“Mongolia is sending a message to North Korea: don’t fall down the wrong path,” said Nam Sung-wook, professor at Korea University’s Department of North Korean Studies.
North Korea formerly attracted foreign investment to resume operations of the Sungri refinery, which stopped running in 2009, in order to push for economic development. The deal with Mongolia, begun almost three years ago, was taken as evidence that North Korea wass seeking further investment partners-in addition to China.
However, the North Korean government continually delayed the inland oil development project, failing to provide reasonable explanations. Mongolia may therefore have concluded that there was no practical benefit to continuing the project.
Bilateral ties between the two countries recently turned bitter when Mongolian president Tsakhiagiin Elbegdorj said Mongolia could not endure the North’s tyranny forever, a remark made during his speech at Kim Il-sung University in Pyongyang at the end of October 2013.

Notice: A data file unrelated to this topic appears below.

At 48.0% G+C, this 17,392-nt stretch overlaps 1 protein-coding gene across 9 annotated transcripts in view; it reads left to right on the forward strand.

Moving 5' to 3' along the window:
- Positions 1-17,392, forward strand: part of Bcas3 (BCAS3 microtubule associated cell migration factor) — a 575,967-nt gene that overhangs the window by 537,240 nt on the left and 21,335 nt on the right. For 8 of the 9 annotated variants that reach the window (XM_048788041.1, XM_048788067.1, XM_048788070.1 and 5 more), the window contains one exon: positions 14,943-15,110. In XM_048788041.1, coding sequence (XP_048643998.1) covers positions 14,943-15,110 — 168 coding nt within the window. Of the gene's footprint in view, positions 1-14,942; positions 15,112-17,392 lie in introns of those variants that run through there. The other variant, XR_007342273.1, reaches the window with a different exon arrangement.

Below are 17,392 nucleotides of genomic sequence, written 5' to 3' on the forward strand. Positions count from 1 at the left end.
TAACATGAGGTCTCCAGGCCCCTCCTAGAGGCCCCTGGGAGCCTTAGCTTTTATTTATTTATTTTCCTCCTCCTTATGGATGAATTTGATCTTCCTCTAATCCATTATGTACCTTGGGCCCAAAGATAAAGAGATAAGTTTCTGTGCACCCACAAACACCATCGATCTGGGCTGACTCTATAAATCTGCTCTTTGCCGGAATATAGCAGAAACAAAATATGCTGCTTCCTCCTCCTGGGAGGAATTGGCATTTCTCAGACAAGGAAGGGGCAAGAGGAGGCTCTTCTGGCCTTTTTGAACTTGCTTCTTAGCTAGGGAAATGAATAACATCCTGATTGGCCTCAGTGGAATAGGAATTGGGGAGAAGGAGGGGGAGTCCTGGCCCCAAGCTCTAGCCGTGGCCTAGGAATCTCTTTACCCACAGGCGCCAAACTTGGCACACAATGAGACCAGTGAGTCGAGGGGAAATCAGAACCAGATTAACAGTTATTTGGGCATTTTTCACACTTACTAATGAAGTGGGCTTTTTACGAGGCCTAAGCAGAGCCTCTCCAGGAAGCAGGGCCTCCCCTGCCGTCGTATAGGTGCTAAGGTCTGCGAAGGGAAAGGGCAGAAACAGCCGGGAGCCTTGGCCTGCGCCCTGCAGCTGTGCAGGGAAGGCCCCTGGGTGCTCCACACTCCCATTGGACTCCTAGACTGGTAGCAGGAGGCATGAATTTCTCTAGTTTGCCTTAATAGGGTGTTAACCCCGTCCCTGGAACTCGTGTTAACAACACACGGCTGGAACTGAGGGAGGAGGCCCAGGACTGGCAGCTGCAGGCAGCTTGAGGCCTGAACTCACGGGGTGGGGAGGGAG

“No tyranny lasts forever. It is the desire of the people to live free, that is the eternal power,” the president said in his speech. After his remarks, North Korean leader Kim Jong-un expressed disappointment and refused to hold meetings with the Mongolian president.
ORIGINAL POST (2013-6-13): Clarification: “HBOil has 20% of a state-dominated joint venture called Korean Oil Exploration Corp. International, and a formal commitment with Sungri has yet to be made. Another option is to invest in a refinery on the west coast of the DPRK.”
According to Bloomberg:
HBOil JSC, an oil trading and refining company based in Ulaanbaatar, Mongolia, said it acquired 20 percent of the state-run entity operating North Korea’s Sungri refinery, according to an e-mailed statement yesterday. It intends to supply crude to Sungri, which won’t be fully operational for up to a year, and export the refined products to Mongolia.
“Mongolia has had diplomatic relations with North Korea for many years,” Ulziisaikhan Khudree, HBOil’s chief executive officer, said in a June 12 interview in Ulaanbaatar. “There are certain risks, but other countries do business with North Korea so I am quite optimistic the project will be successful.”